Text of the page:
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Straight Talk on a Gay Role

TIMES STAFF WRITER

In tonight’s episode of “Will & Grace,” Will Truman, the confident and elegant attorney played by Eric McCormack, is at odds with his best friend and roommate, the charmingly emotional Grace (Debra Messing), over the prospect of adding a puppy to their already chaotic household. Grace, as usual, prevails and Will soon finds himself hopelessly in puppy love. At his real home in the Hollywood Hills, McCormack’s two German shepherd puppies provide a noisy backdrop for his life--a gift from his wife of 15 months, Janet Holden, whose acting assignments keep her primarily in Vancouver for now. Like Will, McCormack resisted the puppy idea and now finds himself smitten.

Actually there is little that separates McCormack from Will, a role that he describes as “truer” and “freer” than any he’s ever done. Except, of course, for the NBC comedy’s central conceit. In the ‘90s Tracy-Hepburn world that co-creators David Kohan and Max Mutchnick have built for Will and Grace, he’s gay, she’s not.

Much has been made of casting McCormack, a straight man, in the first prime-time lead gay role after “Ellen’s” much-publicized coming-out arc on ABC last season. When McCormack was considering taking the part, he worried as much about success as he did failure.

Would he be typecast? Not solely because of Will’s sexual orientation but in the way Carroll O’Connor was as Archie Bunker, or Ted Danson as Sam Malone on “Cheers.” That will likely be put to the test as the show settles into a much stronger time slot tonight, signaling a clear vote of confidence from the network.

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Scott Sassa, president of NBC Entertainment, believes that by putting “Will & Grace” after the better-established “Just Shoot Me,” the show will have a chance at finding “an audience that is probably much more compatible. Younger people, more urban people,” says Sassa.

Ironically, “Will & Grace” began life as an ensemble comedy exploring the dynamics of couple-hood in a post-feminist era. Will and Grace were supporting players. On paper it sounded a bit like you’d be catching up with “Friends” in 10 years.

But the chemistry between the two actors caught the attention of Warren Littlefield, then-NBC entertainment chief, and David Nevins, who heads prime-time series for the network. Suddenly Kohan and Mutchnick (“Boston Common” and “Dream On”), who serve as the series’ executive producers, found themselves reshaping things to focus on Will and Grace. The partners had written the couple as funny, supportive and very close--in love, but with no “will they, or won’t they get together” lurking in the shadows to provide the dramatic tension.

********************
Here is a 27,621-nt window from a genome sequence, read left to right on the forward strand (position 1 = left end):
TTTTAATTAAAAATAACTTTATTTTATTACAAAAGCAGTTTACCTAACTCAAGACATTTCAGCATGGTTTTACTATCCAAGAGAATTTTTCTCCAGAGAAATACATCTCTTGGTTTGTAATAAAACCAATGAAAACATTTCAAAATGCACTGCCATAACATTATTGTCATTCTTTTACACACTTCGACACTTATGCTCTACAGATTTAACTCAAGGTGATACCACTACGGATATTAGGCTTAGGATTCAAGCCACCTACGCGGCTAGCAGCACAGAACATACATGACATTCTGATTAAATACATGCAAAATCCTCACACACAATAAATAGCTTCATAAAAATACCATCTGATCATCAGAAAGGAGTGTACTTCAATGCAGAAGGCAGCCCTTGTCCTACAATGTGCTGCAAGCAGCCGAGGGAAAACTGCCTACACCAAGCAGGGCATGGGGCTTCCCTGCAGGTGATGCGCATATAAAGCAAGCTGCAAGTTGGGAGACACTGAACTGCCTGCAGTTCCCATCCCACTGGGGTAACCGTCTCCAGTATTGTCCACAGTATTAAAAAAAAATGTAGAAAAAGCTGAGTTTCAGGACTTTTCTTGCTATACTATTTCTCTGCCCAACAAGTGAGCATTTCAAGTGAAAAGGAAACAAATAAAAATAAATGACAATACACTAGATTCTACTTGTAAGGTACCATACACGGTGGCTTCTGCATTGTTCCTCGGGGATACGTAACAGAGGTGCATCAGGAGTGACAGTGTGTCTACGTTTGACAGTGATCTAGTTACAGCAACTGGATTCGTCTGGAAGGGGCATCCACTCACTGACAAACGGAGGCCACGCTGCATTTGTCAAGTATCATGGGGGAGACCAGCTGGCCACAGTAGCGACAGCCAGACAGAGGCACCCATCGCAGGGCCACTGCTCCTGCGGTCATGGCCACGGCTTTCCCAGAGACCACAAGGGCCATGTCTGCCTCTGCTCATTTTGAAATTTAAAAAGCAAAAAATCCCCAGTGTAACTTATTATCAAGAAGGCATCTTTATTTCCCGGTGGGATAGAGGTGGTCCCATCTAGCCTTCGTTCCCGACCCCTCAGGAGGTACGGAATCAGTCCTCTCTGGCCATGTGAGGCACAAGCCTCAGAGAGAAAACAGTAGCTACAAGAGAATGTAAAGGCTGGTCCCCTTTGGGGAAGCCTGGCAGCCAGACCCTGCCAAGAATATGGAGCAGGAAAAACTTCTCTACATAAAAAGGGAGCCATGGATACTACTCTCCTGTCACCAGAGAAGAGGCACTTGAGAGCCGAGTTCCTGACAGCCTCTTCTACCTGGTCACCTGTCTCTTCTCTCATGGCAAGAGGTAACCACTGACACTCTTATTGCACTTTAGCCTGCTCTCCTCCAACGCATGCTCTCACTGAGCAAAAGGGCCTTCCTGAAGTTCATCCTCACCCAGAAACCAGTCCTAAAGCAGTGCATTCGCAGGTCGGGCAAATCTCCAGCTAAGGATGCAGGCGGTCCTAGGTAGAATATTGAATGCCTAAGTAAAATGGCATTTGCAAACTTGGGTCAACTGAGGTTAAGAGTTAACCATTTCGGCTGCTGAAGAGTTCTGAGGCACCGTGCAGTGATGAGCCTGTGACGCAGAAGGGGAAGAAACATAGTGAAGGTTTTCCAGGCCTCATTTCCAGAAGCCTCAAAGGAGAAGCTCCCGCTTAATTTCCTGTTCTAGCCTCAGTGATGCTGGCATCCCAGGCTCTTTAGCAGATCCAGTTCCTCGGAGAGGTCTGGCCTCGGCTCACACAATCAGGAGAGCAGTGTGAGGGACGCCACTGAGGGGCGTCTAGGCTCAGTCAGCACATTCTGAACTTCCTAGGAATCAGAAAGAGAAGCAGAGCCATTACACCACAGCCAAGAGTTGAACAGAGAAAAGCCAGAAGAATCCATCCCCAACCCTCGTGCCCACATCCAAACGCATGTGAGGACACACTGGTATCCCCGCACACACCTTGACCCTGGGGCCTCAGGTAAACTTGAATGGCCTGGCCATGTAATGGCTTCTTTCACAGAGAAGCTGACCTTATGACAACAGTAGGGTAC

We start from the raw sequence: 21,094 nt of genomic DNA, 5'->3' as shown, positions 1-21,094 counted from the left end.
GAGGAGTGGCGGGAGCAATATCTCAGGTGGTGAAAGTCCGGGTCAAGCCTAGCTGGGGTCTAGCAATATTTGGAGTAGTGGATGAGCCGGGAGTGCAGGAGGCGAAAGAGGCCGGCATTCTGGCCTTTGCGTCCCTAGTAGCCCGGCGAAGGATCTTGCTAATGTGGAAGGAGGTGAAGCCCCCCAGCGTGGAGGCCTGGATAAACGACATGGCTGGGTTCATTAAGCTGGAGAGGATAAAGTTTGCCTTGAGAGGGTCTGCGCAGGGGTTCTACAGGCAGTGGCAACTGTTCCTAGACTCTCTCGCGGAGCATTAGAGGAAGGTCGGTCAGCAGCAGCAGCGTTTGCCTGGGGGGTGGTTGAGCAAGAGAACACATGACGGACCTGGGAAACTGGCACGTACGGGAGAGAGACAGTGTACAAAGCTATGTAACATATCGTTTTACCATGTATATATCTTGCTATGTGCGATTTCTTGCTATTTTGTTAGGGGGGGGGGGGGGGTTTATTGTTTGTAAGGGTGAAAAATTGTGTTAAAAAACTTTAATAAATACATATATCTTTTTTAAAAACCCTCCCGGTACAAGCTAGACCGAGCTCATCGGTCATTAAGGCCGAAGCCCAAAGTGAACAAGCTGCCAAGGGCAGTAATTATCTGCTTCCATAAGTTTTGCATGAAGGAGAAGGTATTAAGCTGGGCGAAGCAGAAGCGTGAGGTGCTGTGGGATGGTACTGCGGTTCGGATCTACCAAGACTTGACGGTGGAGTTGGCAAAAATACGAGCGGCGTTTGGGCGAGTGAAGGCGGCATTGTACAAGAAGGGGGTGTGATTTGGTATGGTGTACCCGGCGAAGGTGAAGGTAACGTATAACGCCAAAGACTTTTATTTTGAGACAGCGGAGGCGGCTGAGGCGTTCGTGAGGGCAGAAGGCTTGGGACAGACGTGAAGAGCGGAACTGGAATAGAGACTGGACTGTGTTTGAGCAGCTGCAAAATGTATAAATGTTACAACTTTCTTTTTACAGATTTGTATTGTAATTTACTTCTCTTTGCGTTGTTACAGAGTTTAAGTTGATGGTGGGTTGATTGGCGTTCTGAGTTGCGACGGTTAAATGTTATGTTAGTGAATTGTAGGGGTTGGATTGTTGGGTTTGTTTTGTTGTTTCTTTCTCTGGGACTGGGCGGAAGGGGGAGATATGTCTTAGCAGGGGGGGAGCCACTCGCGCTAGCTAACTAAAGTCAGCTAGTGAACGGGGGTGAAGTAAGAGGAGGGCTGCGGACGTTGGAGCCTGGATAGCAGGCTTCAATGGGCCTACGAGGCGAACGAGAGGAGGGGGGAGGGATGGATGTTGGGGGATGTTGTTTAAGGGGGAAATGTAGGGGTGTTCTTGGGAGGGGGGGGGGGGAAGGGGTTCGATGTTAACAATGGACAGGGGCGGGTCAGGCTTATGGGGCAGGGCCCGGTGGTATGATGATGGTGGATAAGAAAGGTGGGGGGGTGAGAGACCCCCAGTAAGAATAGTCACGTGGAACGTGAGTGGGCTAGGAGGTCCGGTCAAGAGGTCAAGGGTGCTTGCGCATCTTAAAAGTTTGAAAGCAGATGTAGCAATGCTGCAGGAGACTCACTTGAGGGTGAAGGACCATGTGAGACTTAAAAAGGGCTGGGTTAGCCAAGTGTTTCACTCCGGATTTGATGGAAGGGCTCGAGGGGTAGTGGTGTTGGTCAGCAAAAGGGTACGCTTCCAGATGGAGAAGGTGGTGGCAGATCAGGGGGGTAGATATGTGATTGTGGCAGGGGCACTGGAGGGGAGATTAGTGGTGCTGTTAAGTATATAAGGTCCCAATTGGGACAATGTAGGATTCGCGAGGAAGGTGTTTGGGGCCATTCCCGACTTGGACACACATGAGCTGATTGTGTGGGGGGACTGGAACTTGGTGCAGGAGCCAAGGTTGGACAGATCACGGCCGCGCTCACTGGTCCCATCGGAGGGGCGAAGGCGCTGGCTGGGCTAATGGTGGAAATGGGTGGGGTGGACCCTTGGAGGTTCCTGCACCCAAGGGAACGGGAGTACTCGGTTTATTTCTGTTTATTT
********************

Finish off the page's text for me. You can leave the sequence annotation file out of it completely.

Lean and intense, a cowlick of black hair brushing his forehead, McCormack says that from the moment he read for Will last year, “I thought, ‘This is me.’

“He was me in every other way except sexuality,” says McCormack. “I can be controlling, but I’m a great host. I’m a good friend. I’m a really good listener. Many of my closest friends are women.”

And also gay men. “I spent years in theater,” says McCormack. “I’ve lived with them. I know gay men, and I know there’s as much variety in that community as there is in anybody else.”

Indeed “Will & Grace” presents some of that variety in the deliciously outlandish character of Jack McFarland (Sean Hayes). His foil as supporting player is ditzy socialite Karen Walker (Megan Mullally), Grace’s assistant. As McCormack explains: “We show two different gay men, polar opposites, but they are still only two. They cannot carry the weight of all homosexuality on their back.”

It’s an easy assumption that the 33-year-old Mutchnick and Kohan, 34, close friends since Beverly Hills High, parallel Will and Grace. But the producers say their real model is Mutchnick, who is gay, and his close friend Janet Eisenberg, who heads a voice-over casting agency in New York. The two met at age 13.

“We were always a couple in every single way except the bedroom,” says Mutchnick. “These relationships always have the crisis point, ‘I’m gay, and I’m not going to be the man you’re going to spend the rest of your life with’ . . . but once the sexual tension has been removed, you become best friends.”

In a recent lighthearted episode involving the keeping of secrets, there is a momentary shadow of that as Grace reminds Will of his old secret, when during Christmas break he told her he was gay, and “everything changed.”

The feedback from the gay community and elsewhere has been positive, according to the producers. And Scott Seomin, entertainment media director for GLAAD (Gay & Lesbian Alliance Against Defamation) staunchly supports it, calling it “a great show. First of all, it’s funny, and that’s what a sitcom is supposed to be. What’s refreshing about ‘Will & Grace’ is that it’s a show about being out rather than coming out.”

Sassa echoes that assessment: “These guys [Kohan and Mutchnick] have come out with a fresh idea, really funny characters. It’s a different voice than you normally see on television.”

So when will Will date? “When we feel we have a good story to tell,” says Mutchnick. “Will has come out of a seven-year relationship” and needs “recovery time.”

And in tonight’s puppy episode, Grace suggests to Will that he’s substituting love of a puppy for real love. “You need to be giving all this love and affection to something that’s, I don’t know, paper-trained. Go on a date, Will. It’s time.”


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